(A–B) Application (Upper panel; ‘On’) and removal (Lower panel; ‘Off’) of CTX in High Na+ (A) or High K+ (B) recording solutions. To watch the progress of the perfusion, current traces elicited by 50 ms/50 mV voltage pulses applied every 3 s. Traces marked 1, 2 and 3 were taken: before toxin application, before removal, and at the end of the recovery, respectively. (C–D) Time course of the inhibition and recovery in High Na+ (C) or High K+ (D) recording solutions. CTX application is marked by the black bar on top of the time-course plot. Each point is the average current-amplitude in the last 10 ms of each trace. The ‘On’ and ‘Off’ phases of the experiments were fitted to a single exponential function, and the time constant for each fit is written near each time course. (E) Ion selectivity of the dissociation enhancement site. The KD relative to ‘High K+’ (white bars) were obtained measuring inhibition when the main external ion was the test ion (See Materials and methods). Each value corresponds to the average (± SEM) of 3 to 7 oocytes). For comparison, the relative selectivity ratios for permeation in bi-ionic from are plotted in log scale, according to Díaz-Franulic et al. (2015), filled circles, and to Heginbotham and MacKinnon (1993), open circles. (F) Ion dependent dissociation enhancements, relative to control (High Na+) external solution (koff X/koff Na), is near identical to the effect of internal cations in the dissociation of CTX from BK-channels reconstituted in lipid bilayers (MacKinnon and Miller, 1988). The discontinuous straight line has a slope of 1.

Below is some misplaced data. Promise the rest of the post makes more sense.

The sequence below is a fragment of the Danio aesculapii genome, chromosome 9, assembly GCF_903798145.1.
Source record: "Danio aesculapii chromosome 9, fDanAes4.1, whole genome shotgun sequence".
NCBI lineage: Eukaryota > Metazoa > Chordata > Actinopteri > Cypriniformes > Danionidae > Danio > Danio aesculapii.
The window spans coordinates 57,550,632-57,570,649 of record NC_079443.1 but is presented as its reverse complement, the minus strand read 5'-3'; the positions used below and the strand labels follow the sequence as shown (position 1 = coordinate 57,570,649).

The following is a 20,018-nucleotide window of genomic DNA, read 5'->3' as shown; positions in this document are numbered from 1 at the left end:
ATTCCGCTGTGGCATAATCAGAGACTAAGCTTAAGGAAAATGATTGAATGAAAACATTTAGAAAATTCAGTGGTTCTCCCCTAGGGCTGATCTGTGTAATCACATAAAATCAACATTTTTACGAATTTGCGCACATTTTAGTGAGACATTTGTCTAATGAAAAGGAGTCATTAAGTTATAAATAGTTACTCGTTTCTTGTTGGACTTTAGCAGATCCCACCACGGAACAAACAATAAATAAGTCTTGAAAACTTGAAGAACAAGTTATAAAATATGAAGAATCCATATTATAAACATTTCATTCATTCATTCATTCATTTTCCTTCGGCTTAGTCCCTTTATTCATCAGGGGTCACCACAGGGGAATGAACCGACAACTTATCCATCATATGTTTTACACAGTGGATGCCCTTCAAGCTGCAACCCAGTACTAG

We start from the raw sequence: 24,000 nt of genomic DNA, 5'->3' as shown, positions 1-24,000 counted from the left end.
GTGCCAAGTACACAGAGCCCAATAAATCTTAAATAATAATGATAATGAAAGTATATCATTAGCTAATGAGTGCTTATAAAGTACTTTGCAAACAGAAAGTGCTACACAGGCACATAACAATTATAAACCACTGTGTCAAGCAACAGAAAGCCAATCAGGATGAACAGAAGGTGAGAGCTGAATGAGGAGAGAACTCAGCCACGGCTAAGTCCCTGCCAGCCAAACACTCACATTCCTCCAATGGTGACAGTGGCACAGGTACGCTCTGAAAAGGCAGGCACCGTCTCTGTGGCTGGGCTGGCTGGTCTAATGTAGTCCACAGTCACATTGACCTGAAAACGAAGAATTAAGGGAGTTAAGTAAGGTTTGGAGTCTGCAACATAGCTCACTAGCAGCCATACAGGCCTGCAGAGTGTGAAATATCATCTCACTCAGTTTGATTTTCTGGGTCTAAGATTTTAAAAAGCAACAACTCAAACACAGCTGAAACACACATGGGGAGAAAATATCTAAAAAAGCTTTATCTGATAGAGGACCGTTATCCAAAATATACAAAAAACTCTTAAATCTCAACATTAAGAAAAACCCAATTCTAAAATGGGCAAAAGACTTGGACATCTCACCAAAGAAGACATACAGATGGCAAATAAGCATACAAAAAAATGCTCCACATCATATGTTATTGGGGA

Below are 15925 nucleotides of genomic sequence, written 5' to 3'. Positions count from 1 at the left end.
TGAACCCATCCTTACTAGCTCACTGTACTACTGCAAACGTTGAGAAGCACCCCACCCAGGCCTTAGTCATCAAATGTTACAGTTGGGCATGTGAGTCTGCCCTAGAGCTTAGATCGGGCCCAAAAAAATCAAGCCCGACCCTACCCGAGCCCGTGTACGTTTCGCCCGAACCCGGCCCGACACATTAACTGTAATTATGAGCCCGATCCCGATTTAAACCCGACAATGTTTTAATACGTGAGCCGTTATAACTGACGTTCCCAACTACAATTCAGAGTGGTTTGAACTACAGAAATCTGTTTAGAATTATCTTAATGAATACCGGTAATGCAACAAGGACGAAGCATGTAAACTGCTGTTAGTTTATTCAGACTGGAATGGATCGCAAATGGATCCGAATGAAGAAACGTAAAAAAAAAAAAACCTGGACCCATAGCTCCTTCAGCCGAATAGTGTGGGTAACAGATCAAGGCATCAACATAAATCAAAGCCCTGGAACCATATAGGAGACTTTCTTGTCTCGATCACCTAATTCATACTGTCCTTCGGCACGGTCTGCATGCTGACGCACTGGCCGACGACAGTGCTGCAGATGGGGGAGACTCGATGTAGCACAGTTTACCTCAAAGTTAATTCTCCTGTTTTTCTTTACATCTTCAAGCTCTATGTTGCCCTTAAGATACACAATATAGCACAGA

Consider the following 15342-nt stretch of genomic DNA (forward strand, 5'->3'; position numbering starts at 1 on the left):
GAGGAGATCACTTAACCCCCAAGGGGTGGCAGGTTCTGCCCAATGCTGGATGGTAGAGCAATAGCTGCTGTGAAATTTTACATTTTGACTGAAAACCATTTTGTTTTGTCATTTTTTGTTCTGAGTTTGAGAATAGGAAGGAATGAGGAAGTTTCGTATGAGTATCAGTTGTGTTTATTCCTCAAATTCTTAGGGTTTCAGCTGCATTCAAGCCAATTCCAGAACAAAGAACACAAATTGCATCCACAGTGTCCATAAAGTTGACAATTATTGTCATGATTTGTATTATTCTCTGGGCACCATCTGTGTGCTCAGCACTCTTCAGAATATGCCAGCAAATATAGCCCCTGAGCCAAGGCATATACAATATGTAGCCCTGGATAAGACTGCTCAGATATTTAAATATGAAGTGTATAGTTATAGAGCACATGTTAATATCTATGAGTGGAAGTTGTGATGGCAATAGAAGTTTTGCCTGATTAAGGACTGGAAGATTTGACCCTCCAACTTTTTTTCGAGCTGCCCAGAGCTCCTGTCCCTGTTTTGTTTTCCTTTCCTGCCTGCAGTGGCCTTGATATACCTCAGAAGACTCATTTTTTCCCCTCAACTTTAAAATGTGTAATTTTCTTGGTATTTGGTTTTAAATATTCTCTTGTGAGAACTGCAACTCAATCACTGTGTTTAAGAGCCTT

Potassium titration of the toxin dissociation enhancement site.

(A) Potassium dependency of the dissociation rate, koff, (B) association rate, kon, and (C) dissociation constant, KD. To compare with Ranganathan et al. (1996), we show in (C) the fit of Equation 2a (solid line), in which KD replaces koff, KD0 replaces koff0 and KDK replaces koffK. Fit parameters were (± SE), KD0 = 0.068 ± 0.008 nM, KDK = 0.65 ± 0.18 nM, with KK1 = 108 ± 60 mM. For comparison, the dashed line on C represents AgTx II - KD as function of external K+ from Ranganathan et al. (1996). Values are individual experiments.